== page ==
Dispatches from SXSW: Max Levchin

This write-up was whipped together between sessions at SXSW. Grammatical mistakes and typos may occur, and are in fact – if they do occur – quite charming and authentic.

I arrived at SXSW around 11:30am Saturday morning and as of 4:30pm my ears still haven’t popped from the flight. Have tried tacos, beer and a snickers bar, but there seems to be no cure.

Regardless, I stepped up and made it to Max Levchin’s presentation on Unstoppable Trends That Are Changing the World, and I’m glad I did.

Stressing he has no crystal ball and that there’s nothing guaranteed in life, and offering advice that anyone with an idea for a company needs to start it “tomorrow morning,” he said the top success factor for him – and he feels for all of us – is luck.

But even with luck, it helps to have a strong starting point. That’s when Levchin moved into describing what he described as his quasi-scientific method for finding not just ideas, but big ideas.

To find the big trends, Levchin it all starts with a small swell off the coast of where we are today, knowing that swells become waves that you can ride into the future.

He describes waves as secular changes with such massive impacts that you either ride them or get swept up. The trick though, goes back to that small swell. How do you spot it?

Levchin apparently thinks he knows how, and he shared the following four transformation waves that people will either ride or be swept under.


Affirming (a little pun for Levchin fans there) that beneficence is indeed a word, he described this trend as companies that are building businesses and thriving off of “active kindness.” The first of a couple pitches for his current startup, Affirm, Levchin pointed to the opposite of beneficent companies – the big bad banks.

From 2008-2009, some 40 percent of bank revenues came from fees for late payments, overdrafts and the like. These are companies whose financial success is largely attributed to them looking out for themselves, not their customers.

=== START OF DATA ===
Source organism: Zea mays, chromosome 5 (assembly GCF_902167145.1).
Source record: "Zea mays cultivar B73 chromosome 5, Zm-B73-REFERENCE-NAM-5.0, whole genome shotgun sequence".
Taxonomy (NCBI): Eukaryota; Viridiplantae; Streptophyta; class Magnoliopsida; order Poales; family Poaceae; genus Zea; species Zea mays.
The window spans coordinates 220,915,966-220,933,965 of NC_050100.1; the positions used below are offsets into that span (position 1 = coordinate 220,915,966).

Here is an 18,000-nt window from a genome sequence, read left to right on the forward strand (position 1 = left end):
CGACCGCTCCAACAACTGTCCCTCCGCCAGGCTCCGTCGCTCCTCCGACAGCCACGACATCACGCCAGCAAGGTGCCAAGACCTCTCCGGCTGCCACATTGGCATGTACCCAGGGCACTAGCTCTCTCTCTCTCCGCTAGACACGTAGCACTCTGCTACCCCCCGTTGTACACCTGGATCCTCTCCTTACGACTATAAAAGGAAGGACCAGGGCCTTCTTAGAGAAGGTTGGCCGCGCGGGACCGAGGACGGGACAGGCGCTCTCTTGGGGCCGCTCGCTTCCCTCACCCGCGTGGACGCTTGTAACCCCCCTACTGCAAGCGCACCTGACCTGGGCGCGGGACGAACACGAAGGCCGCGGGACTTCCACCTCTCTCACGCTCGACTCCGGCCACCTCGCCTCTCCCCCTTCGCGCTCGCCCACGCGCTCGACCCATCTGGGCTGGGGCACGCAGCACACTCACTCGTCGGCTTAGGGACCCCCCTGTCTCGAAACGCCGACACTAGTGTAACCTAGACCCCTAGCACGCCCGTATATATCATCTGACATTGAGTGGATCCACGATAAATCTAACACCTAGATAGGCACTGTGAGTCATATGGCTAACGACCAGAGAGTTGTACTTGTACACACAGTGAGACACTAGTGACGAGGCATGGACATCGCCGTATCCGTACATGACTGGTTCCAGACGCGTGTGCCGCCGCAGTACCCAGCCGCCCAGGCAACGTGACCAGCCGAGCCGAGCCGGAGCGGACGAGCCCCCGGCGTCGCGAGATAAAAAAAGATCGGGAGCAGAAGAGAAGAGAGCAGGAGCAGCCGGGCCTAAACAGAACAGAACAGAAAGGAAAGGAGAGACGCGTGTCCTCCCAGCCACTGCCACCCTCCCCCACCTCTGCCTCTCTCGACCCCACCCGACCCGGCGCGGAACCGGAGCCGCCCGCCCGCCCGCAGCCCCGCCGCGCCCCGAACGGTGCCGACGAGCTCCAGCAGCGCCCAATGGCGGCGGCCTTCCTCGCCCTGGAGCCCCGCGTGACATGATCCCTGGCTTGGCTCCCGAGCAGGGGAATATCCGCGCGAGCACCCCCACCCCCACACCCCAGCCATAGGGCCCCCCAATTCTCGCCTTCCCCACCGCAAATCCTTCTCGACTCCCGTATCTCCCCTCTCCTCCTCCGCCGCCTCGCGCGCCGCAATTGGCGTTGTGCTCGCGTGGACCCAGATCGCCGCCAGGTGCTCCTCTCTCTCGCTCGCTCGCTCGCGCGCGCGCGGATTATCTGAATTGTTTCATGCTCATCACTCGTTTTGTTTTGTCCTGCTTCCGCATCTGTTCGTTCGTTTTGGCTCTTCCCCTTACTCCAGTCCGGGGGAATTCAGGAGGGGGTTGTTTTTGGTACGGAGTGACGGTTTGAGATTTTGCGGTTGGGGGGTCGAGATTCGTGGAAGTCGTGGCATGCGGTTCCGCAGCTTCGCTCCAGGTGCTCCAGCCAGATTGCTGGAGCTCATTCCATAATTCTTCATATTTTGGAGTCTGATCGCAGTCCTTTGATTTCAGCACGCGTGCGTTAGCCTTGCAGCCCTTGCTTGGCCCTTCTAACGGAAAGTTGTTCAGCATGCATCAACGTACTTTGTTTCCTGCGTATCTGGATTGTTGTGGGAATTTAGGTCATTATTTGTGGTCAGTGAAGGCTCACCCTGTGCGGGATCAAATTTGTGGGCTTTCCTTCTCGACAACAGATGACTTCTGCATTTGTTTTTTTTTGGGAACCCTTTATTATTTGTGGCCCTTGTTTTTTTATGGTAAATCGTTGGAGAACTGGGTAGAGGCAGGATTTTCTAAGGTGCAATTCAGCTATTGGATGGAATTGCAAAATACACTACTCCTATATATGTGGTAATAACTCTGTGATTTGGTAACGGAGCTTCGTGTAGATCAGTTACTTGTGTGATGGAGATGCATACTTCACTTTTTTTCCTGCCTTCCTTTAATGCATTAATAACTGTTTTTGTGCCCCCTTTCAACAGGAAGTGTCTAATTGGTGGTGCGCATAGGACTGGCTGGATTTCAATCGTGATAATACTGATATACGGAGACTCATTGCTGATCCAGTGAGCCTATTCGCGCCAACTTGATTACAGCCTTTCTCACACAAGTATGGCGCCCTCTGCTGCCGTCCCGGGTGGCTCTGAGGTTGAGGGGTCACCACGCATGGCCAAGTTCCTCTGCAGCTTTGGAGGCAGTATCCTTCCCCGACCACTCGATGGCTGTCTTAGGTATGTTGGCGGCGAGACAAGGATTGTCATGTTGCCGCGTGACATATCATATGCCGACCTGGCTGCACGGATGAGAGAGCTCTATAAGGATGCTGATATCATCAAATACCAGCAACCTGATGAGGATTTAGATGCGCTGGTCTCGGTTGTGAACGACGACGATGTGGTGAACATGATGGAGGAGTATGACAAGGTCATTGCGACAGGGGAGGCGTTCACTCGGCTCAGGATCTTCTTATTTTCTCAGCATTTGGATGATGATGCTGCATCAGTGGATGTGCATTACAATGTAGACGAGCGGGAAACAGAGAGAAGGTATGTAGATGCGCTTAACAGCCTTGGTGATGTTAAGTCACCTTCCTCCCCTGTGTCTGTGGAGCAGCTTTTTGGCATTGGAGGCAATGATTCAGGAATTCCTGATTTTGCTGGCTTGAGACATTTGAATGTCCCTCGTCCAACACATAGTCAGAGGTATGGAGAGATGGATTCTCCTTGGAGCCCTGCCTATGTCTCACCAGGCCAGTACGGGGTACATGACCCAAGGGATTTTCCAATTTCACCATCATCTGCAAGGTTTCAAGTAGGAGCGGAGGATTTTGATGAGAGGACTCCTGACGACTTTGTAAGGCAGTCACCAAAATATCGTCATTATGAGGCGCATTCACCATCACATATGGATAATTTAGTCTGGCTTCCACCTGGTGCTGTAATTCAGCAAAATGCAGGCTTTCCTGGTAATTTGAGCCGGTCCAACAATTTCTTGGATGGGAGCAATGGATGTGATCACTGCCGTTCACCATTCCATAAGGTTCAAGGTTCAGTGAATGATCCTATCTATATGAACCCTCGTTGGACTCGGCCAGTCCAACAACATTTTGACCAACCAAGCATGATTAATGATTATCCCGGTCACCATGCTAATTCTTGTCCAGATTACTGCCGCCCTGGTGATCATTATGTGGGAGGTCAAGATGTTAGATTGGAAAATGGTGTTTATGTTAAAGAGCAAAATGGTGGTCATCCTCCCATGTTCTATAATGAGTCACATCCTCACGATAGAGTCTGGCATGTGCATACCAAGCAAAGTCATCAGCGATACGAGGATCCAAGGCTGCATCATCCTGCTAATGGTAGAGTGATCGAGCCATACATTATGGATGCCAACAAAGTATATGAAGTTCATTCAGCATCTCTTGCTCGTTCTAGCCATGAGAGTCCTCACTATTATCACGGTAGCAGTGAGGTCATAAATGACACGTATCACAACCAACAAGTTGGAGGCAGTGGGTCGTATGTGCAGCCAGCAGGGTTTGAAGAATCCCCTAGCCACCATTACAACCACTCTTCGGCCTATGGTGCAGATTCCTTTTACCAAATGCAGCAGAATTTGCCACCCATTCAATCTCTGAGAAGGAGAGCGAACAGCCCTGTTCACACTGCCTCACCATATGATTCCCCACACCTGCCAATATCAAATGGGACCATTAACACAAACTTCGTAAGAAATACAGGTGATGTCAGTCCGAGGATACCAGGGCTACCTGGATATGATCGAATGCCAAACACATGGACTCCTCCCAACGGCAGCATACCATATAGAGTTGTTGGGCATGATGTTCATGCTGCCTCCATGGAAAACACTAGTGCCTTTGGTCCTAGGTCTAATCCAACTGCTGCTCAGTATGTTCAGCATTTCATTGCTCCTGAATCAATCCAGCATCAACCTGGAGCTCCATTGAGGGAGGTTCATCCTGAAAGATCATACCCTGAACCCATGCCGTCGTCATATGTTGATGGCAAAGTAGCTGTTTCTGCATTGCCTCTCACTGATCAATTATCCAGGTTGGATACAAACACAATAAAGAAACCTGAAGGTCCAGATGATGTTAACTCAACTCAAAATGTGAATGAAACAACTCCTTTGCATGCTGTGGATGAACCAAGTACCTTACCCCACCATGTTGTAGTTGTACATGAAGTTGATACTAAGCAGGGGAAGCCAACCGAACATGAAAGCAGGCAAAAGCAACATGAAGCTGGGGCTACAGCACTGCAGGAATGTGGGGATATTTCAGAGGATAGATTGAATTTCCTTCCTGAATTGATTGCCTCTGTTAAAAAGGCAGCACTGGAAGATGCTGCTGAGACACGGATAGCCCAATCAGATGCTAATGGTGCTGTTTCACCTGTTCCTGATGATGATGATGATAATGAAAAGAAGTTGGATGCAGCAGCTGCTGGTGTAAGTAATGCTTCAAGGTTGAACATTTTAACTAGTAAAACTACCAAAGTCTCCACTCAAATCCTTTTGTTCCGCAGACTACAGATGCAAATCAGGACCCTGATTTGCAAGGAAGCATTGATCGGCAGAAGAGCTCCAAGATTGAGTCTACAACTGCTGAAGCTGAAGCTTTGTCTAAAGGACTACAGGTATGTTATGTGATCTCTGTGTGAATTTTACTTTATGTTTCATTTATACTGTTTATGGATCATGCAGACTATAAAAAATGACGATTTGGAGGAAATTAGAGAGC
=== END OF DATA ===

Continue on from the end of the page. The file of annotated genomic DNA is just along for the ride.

With benificence, Affirm has taken off like wildfire (after 3.5 years of not taking off like wildfire, according to Levchin). Beneficence has Affirm focused on transparency so every customer knows exactly what they’re getting. It lets them focus less on revenue, and more on customers, noting that maximizing revenues is often contrary to the needs of the customer.

Ultimately, this trend will disrupt in those industries where the leaders are ripe to be picked off by the beneficent new player.

Human-Assisted AI

Levchin feels that too many people are worried about the negative impact of AI in terms of jobs and the rise of “robot overlords.” He says that may come but we’re a long way away from it, and that the current wave related to AI is how it will enhance people’s abilities.

Specifically, AI can do the decision-making, but it’s people – backed by the gift of intuition – that will step in whenever AI falls short due to inconclusive data. He used an example in medicine. An avid roadbike racer, Levchin said he’s had his fair share of spills. When that happens, he can call his doctor – which he described as a “pathetic” use of “awesome devices,” or his condition could be turned over first to a large team of medical experts around the world, or eventually to software, with doctors stepping in if their diagnoses were inconclusive.

Software eating older software

A proud graduate of the University of Illinois, Levchin quoted fellow alum Mark Andreeesen’s statement that software is eating the world. Levchin, however, feels the world has been eaten already, and that now software is just digesting it. And it’s in this digestive process that innovators can find a huge opportunity to sweep in and replace legacy technology.

You know those early adopters tech people love? They become tomorrow’s legacy software preservers. If you want to take on an industry with new and better technology, like banking or healthcare, look at the job boards. If they’re looking for Fortran and Cobol programmers, chances are, that there industry needs some disruptin’.

Regulatory Arbitrage

Every year, new government regulations create subsidies and penalties that fast-moving entrepreneurs can capitalize on. Levchin pointed to his fellow Paypal mafia member, Elon Musk, who has done this in both automotive (Tesla) and solar (SolarCity) industries.

Regulations create hidden pools of capital on which businesses can be built. Subsidies make products cheaper and markets larger, and penalties make the new-technology pitch easier than ever – to avoid financial penalty X why not buy my solution for .5 X?

Beyond Musk, Levchin sees this happening first and foremost in healthcare law changes, which have created both subsidies and penalties that innovative startups can capitalize on.

Fractal Knowledge

This was a bonus trend of sorts, but perhaps more of a way of spotting opportunities beyond the waves above. Software, Levchin says, lets companies become amazingly expert in amazingly specific things, expertise that can become a foundation for much broader success over time.

He uses a valve company as an example. It used to be you started with a valve, built a market, and then created some other device required in machinery. Today, he says, software lets you dominate the valve business – turning into more and more specificity on things like materials or manufacturing process. By focusing on materials and manufacturing, much bigger opportunities are created than if the next step had been, say, gauges.